Our word ‘icon’ stems from the Greek word ‘Eikoon’, meaning ‘image’ or ‘portrayal’. Most religious icons are painted portraits of a saint, but these portraits aren’t necessarily intended as a faithful resemblance of the one portrayed. They are more of an unworldly vision of his being, of a divine presence. According to tradition, one can recognise the painter of an icon by simply looking at it. Despite the strict rules for painters of religious icons, who were mostly monks, they still managed to develop their own handwriting.
The ambiguity of the iconic – the symbiosis of the everyday and a divine presence – is continuously being played out since Andy Warhol and the rise of pop culture. The German artist Marie Aly (Berlin, 1980) plays with the concept of the iconic in the works made for her exhibition Never Touch An Icon. The characters, who she portrays close-up, or places in fictitious, dreamy landscapes derive from the world of high and low culture, from art history, or from her own everyday environment. It is not just the religious tradition, but particularly the fact that iconic images – including our contemporary icons – function as substitutes for the divine, which fascinates her.
Marie Aly’s paintings originate from a process where intuition is the most important precept, and in which the image pushes itself forward during the act of painting. She finds concrete incentives and themes from which to start a painting in magazines, on record covers or in other media. Formal principles, such as colour and composition, further determine the development of the image. The fact that Aly doesn’t make any sketches, means her paintings show a history of many painterly layers and decisions, of thick lines and details carried out to extremes, a history of possibilities and impossibilities.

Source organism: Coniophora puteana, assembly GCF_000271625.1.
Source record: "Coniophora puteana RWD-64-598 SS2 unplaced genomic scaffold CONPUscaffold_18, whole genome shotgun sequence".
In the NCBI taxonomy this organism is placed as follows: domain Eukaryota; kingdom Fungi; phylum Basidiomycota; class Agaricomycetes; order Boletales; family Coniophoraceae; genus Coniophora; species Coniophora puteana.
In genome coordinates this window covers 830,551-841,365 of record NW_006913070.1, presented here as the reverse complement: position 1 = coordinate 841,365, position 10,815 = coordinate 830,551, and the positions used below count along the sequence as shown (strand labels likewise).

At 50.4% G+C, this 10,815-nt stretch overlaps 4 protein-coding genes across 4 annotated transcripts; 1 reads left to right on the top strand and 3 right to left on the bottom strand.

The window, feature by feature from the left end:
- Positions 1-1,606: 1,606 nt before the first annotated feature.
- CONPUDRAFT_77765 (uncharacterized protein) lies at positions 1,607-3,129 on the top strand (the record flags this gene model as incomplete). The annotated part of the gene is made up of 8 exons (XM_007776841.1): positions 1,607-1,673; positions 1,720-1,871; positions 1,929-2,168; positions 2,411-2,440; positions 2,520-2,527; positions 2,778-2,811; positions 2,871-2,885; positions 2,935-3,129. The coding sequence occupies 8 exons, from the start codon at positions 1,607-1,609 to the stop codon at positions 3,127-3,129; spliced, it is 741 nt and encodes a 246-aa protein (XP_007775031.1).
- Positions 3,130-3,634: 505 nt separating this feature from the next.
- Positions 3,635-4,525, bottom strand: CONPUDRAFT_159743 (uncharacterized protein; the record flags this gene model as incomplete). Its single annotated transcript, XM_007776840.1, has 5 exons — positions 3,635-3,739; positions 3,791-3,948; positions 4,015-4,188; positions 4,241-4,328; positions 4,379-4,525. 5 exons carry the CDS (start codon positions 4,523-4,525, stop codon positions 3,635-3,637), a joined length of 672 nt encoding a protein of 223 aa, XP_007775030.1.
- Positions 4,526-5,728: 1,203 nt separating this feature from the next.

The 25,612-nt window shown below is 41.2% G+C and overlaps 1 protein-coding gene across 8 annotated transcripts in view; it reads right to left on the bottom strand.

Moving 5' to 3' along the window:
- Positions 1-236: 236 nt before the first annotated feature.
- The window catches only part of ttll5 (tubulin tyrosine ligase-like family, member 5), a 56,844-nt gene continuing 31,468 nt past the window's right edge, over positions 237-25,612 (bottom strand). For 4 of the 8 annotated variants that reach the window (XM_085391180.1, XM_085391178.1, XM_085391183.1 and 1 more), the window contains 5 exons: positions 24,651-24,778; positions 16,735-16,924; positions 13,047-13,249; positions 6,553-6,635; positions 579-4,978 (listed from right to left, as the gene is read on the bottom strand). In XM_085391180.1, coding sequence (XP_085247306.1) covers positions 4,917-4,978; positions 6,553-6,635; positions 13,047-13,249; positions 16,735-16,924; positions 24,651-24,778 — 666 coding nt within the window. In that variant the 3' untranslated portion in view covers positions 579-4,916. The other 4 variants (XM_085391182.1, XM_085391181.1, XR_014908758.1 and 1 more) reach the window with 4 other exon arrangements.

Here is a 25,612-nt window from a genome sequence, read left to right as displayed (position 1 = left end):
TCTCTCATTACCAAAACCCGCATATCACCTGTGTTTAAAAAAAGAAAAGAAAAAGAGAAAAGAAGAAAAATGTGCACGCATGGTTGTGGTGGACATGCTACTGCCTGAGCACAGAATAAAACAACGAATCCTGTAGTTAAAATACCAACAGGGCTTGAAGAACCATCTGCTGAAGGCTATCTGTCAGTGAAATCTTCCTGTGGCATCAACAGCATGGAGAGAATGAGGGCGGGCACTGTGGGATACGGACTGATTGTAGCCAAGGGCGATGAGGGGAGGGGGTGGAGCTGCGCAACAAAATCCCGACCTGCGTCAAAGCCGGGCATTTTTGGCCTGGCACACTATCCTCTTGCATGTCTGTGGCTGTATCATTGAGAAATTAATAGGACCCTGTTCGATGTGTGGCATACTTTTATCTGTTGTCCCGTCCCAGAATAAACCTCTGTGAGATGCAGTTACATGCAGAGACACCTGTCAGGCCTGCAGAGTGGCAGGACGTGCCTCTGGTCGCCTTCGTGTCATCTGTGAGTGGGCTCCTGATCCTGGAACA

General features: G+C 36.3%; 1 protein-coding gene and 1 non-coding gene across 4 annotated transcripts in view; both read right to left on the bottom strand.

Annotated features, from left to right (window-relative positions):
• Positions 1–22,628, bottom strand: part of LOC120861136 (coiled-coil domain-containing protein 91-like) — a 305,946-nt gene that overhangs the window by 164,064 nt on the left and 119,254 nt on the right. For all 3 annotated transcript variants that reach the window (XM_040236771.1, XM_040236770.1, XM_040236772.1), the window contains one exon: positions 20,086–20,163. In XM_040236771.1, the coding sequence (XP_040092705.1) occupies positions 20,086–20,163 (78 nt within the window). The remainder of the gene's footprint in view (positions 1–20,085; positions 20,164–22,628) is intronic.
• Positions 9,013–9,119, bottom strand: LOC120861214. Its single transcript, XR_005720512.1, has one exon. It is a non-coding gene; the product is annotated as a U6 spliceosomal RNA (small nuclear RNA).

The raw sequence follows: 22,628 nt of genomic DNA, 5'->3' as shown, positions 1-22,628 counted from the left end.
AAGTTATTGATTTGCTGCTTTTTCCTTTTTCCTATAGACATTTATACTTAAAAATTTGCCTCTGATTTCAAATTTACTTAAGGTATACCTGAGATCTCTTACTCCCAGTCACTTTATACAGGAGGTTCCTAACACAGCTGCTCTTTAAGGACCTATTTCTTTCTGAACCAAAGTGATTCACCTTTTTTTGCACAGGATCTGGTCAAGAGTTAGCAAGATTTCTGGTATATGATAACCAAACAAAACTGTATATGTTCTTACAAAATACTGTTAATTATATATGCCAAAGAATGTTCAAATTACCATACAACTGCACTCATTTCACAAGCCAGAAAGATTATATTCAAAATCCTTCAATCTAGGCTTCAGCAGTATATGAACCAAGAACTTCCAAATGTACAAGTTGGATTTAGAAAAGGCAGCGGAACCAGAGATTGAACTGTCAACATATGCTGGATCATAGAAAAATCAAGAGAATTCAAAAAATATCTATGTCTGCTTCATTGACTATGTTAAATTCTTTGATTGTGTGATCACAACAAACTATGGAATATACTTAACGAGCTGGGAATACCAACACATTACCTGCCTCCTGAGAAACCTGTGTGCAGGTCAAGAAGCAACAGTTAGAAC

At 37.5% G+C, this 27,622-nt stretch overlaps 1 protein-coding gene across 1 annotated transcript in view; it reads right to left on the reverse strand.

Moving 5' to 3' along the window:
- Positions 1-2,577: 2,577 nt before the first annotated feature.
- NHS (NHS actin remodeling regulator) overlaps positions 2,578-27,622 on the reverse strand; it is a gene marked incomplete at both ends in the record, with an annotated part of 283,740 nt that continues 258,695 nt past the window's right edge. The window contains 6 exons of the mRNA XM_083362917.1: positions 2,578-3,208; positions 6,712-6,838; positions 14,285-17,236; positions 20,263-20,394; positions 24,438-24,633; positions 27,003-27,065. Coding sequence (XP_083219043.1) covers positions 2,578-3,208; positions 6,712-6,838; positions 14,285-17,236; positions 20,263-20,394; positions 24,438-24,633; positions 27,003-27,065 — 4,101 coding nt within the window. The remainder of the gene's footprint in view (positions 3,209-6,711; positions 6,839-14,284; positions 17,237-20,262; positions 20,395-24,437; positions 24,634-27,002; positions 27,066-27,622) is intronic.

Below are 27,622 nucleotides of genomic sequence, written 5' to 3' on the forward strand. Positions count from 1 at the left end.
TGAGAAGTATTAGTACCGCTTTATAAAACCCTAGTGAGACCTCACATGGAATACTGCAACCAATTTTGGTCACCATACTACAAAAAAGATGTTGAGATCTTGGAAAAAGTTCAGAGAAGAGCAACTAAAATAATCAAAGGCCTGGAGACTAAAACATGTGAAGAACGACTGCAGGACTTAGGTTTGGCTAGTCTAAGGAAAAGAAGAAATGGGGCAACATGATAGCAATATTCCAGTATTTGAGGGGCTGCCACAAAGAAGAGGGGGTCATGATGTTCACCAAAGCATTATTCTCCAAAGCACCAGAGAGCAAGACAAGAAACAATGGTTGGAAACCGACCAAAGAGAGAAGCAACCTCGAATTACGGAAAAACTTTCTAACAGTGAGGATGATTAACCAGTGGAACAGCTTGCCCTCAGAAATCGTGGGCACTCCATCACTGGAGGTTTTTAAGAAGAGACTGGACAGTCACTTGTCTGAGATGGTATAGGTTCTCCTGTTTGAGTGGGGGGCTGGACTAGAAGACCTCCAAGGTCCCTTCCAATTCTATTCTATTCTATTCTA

On her way to her studio, Marie Aly passed a shop window, with framed photos of film stars and pop musicians. A folded piece of paper stood placed between the photos, the text on the paper read ‘Never Touch An Icon’. It seemed as though this text was meant for her and she immediately knew that, there in the window display, she had found the title for her exhibition. In the paintings of Aly, notions such as ‘aura’, ‘inspiration’, or ‘the sublime’ are questioned. She does this in an entirely personal manner: carefree, brazen and sensitive at the same time. In Never Touch An Icon Marie Aly challenges the notion of iconic presence.